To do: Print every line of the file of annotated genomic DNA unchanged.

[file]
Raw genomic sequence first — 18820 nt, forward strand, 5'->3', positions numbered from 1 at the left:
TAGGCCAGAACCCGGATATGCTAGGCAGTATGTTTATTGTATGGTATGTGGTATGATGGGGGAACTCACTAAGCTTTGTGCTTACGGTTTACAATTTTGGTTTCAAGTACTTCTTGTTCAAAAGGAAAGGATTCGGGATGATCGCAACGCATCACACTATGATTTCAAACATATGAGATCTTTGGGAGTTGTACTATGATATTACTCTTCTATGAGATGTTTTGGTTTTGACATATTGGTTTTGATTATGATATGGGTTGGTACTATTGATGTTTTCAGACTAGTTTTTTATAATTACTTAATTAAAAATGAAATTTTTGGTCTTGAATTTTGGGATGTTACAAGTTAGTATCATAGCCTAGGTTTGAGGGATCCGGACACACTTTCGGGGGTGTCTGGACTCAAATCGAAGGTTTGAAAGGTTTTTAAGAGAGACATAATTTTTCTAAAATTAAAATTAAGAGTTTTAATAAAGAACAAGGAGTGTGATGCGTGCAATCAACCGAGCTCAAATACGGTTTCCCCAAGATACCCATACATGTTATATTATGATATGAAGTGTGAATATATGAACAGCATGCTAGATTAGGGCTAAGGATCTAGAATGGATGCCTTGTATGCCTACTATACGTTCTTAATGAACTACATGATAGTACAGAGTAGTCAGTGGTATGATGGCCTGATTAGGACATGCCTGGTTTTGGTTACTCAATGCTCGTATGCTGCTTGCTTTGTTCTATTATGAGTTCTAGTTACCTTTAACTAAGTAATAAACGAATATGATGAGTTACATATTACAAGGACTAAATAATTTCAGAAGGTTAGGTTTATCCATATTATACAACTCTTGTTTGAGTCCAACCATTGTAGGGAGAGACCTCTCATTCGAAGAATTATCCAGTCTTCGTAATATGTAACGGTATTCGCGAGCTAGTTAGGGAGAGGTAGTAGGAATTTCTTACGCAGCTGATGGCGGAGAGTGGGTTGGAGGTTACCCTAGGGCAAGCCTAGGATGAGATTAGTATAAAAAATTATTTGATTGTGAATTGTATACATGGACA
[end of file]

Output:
Raw genomic sequence first — 18820 nt, forward strand, 5'->3', positions numbered from 1 at the left:
TAGGCCAGAACCCGGATATGCTAGGCAGTATGTTTATTGTATGGTATGTGGTATGATGGGGGAACTCACTAAGCTTTGTGCTTACGGTTTACAATTTTGGTTTCAAGTACTTCTTGTTCAAAAGGAAAGGATTCGGGATGATCGCAACGCATCACACTATGATTTCAAACATATGAGATCTTTGGGAGTTGTACTATGATATTACTCTTCTATGAGATGTTTTGGTTTTGACATATTGGTTTTGATTATGATATGGGTTGGTACTATTGATGTTTTCAGACTAGTTTTTTATAATTACTTAATTAAAAATGAAATTTTTGGTCTTGAATTTTGGGATGTTACAAGTTAGTATCATAGCCTAGGTTTGAGGGATCCGGACACACTTTCGGGGGTGTCTGGACTCAAATCGAAGGTTTGAAAGGTTTTTAAGAGAGACATAATTTTTCTAAAATTAAAATTAAGAGTTTTAATAAAGAACAAGGAGTGTGATGCGTGCAATCAACCGAGCTCAAATACGGTTTCCCCAAGATACCCATACATGTTATATTATGATATGAAGTGTGAATATATGAACAGCATGCTAGATTAGGGCTAAGGATCTAGAATGGATGCCTTGTATGCCTACTATACGTTCTTAATGAACTACATGATAGTACAGAGTAGTCAGTGGTATGATGGCCTGATTAGGACATGCCTGGTTTTGGTTACTCAATGCTCGTATGCTGCTTGCTTTGTTCTATTATGAGTTCTAGTTACCTTTAACTAAGTAATAAACGAATATGATGAGTTACATATTACAAGGACTAAATAATTTCAGAAGGTTAGGTTTATCCATATTATACAACTCTTGTTTGAGTCCAACCATTGTAGGGAGAGACCTCTCATTCGAAGAATTATCCAGTCTTCGTAATATGTAACGGTATTCGCGAGCTAGTTAGGGAGAGGTAGTAGGAATTTCTTACGCAGCTGATGGCGGAGAGTGGGTTGGAGGTTACCCTAGGGCAAGCCTAGGATGAGATTAGTATAAAAAATTATTTGATTGTGAATTGTATACATGGACA